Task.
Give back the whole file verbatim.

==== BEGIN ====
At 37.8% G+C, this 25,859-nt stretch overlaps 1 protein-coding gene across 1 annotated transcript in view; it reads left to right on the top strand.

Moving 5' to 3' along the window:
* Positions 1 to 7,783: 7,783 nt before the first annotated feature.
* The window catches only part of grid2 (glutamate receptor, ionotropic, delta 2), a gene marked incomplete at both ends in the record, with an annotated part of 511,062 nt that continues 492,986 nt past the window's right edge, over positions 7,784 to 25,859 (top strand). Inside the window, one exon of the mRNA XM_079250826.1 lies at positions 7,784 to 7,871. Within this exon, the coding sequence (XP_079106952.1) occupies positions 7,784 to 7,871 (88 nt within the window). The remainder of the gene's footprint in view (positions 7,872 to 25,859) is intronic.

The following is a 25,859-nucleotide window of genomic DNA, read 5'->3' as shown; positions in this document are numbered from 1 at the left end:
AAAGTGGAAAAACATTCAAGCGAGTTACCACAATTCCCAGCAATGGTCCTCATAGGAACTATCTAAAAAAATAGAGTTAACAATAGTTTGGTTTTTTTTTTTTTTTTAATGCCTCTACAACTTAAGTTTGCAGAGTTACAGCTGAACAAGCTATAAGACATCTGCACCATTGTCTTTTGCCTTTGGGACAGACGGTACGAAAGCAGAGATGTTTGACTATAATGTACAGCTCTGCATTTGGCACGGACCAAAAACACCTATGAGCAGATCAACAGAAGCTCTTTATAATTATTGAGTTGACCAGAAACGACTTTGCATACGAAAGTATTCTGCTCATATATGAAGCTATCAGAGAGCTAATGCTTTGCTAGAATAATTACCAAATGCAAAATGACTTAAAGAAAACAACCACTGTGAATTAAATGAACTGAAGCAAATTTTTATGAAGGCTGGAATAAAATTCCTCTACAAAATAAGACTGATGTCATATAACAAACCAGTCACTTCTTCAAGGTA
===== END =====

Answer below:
At 37.8% G+C, this 25,859-nt stretch overlaps 1 protein-coding gene across 1 annotated transcript in view; it reads left to right on the top strand.

Moving 5' to 3' along the window:
* Positions 1 to 7,783: 7,783 nt before the first annotated feature.
* The window catches only part of grid2 (glutamate receptor, ionotropic, delta 2), a gene marked incomplete at both ends in the record, with an annotated part of 511,062 nt that continues 492,986 nt past the window's right edge, over positions 7,784 to 25,859 (top strand). Inside the window, one exon of the mRNA XM_079250826.1 lies at positions 7,784 to 7,871. Within this exon, the coding sequence (XP_079106952.1) occupies positions 7,784 to 7,871 (88 nt within the window). The remainder of the gene's footprint in view (positions 7,872 to 25,859) is intronic.

The following is a 25,859-nucleotide window of genomic DNA, read 5'->3' as shown; positions in this document are numbered from 1 at the left end:
AAAGTGGAAAAACATTCAAGCGAGTTACCACAATTCCCAGCAATGGTCCTCATAGGAACTATCTAAAAAAATAGAGTTAACAATAGTTTGGTTTTTTTTTTTTTTTTAATGCCTCTACAACTTAAGTTTGCAGAGTTACAGCTGAACAAGCTATAAGACATCTGCACCATTGTCTTTTGCCTTTGGGACAGACGGTACGAAAGCAGAGATGTTTGACTATAATGTACAGCTCTGCATTTGGCACGGACCAAAAACACCTATGAGCAGATCAACAGAAGCTCTTTATAATTATTGAGTTGACCAGAAACGACTTTGCATACGAAAGTATTCTGCTCATATATGAAGCTATCAGAGAGCTAATGCTTTGCTAGAATAATTACCAAATGCAAAATGACTTAAAGAAAACAACCACTGTGAATTAAATGAACTGAAGCAAATTTTTATGAAGGCTGGAATAAAATTCCTCTACAAAATAAGACTGATGTCATATAACAAACCAGTCACTTCTTCAAGGTA